This story is part of Governing's annual International issue.
When Claudia Costin became education secretary for the city of Rio de Janeiro in 2009, she saw firsthand the problem governments face when they mandate universal preschool: It’s a simple idea that’s difficult to implement.
“I was sometimes shocked,” she says, reflecting on her first visits to preschools in her municipality. “Some rooms didn’t have any letter reading. Kids were just coloring inside the lines and not even playing with appropriate toys.” Building puzzles, oral storytelling and other key components of early education were strikingly absent. Costin’s observations echo findings by Brazil’s Ministry of Education, which rated more than three-quarters of the country’s early education institutions in 2010 as below “adequate” based on international standards.
All this may come as a surprise to many in the world’s early education community, because Brazil receives positive attention across the globe for being one of only three countries to mandate public education for children under 5 years old. In 2009 national lawmakers even enshrined the right to preschool in the constitution, the latest in a series of reforms spanning three decades. Those changes have led to gradual gains in preschool enrollment, from about 52 percent in 1999 to 81 percent in 2009. During the same period, class sizes shrank and a higher proportion of teachers earned graduate-level degrees.
But despite those gains, the country has struggled to set up the preschool system it wants. Many of the schools fail to meet regulations, and the quality of teachers varies dramatically. Enrollment rates differ by state and region. Schools are sparse in rural areas. National funding isn’t targeted enough to poor municipalities. The cumulative result is an uneven system that still isn’t adequately reaching the children who stand to benefit the most from early education.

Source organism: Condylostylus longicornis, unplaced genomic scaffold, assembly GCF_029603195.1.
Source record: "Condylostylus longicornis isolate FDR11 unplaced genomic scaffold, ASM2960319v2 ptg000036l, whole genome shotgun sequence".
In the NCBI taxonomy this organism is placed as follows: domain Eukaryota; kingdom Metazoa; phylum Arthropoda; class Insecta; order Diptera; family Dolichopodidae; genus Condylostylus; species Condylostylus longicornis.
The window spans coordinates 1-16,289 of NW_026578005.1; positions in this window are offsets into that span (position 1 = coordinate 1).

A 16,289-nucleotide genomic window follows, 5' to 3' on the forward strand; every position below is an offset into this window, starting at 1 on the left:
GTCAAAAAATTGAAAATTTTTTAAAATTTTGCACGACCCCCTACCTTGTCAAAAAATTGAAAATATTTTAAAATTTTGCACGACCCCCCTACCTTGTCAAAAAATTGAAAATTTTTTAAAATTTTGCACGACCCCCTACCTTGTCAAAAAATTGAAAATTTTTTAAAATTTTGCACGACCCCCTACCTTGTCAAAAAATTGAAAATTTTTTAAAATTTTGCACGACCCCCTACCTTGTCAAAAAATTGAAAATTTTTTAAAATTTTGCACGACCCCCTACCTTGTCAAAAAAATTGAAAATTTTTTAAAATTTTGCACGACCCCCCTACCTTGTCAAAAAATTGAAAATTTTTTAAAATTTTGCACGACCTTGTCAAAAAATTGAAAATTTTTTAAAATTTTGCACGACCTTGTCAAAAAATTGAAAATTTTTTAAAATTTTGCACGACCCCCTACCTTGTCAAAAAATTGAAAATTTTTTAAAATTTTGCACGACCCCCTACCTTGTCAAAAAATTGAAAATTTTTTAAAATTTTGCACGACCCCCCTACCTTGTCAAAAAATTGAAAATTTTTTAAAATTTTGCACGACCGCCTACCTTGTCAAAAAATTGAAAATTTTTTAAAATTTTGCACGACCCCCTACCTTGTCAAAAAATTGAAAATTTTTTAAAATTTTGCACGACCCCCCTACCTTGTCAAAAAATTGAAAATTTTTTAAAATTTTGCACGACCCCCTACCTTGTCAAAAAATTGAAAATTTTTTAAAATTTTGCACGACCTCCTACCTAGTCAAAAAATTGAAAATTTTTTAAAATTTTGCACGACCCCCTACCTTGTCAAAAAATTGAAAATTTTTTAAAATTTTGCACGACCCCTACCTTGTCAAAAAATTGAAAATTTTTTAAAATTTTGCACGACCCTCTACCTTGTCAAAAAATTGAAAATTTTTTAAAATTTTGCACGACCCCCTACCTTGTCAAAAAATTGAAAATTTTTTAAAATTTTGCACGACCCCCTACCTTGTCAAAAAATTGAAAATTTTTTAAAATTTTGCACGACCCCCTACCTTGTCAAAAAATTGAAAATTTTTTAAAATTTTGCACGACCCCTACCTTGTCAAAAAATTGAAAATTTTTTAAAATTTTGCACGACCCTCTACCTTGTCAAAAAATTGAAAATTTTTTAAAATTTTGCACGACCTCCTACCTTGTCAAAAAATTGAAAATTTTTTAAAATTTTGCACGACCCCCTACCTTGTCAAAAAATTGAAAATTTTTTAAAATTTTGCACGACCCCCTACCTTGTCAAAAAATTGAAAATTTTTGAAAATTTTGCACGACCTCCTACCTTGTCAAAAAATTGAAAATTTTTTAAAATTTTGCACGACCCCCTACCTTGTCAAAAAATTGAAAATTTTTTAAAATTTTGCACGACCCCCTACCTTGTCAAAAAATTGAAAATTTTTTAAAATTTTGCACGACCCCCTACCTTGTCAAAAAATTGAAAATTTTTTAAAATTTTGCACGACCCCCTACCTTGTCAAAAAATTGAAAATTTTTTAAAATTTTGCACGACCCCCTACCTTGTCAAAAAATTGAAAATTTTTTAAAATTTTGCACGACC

Note: Creche access is the enrollment rate in schools for children aged 0-3. Preschool access is the enrollment rate in schools for children aged 4-5. Source: Pesquisa Nacional Por Amostra de Domicilios, 2009
Many within the United States would like to see the American education system follow Brazil’s lead in enacting a bold expansion of public preschool. President Obama called for universal preschool in his last two State of the Union addresses and his March budget proposal. In the past year, several governors and state lawmakers, along with New York City Mayor Bill de Blasio, have proposed state or local expansions. While legislation has no hope of passing in Congress this year, a recent national poll found that a majority of registered voters in both the Democratic and Republican parties would be willing to support a higher federal tobacco tax to fund nationalized public preschool.
American state legislatures have made incremental expansions to preschool for decades, but the latest data from the National Institute for Early Education Research found that less than a third of eligible 4-year-olds attended public preschool in 2012. Enrollment ranged from 79 percent in Florida to zero in Wyoming, one of 10 states with no public preschool at all. When looking at all types of preschool, including private programs, enrollment is higher, but still only about two-thirds of 4-year-olds attend preschool, and wealthy families enroll their children at higher rates than poor families. “We’re a long way from leveling the playing field,” says MaryLee Allen, policy director for the Children’s Defense Fund, an advocacy group in favor of nationalized public preschool.
Allen and other proponents claim that universal preschool would narrow income inequality, boost college attendance and reduce crime rates. While some states and cities have long experimented with preschool, the latest proposals call for public preschool at a much larger scale. At a time when talk about early public education is all the rage, Brazil offers valuable lessons about its benefits and limitations.
In the United States, most proposals for universal preschool entail a full-day, voluntary program available to children beginning at age 4, sometimes age 3, but not younger. “It’s starting too late,” says Russ Whitehurst, director of education policy at the Brookings Institution. By contrast, many countries approach early childhood education as a continuous public service that begins before the child turns 1. The Brazilian model, for example, includes preschool for 4- and 5-year-olds, but also creches, which are education-oriented day-care centers for children ages 0 to 3. Because Brazilian educators target children at an earlier age, some research suggests they’re more likely to impact children’s cognitive development. By that measure, at least, the United States has something to learn from Brazil.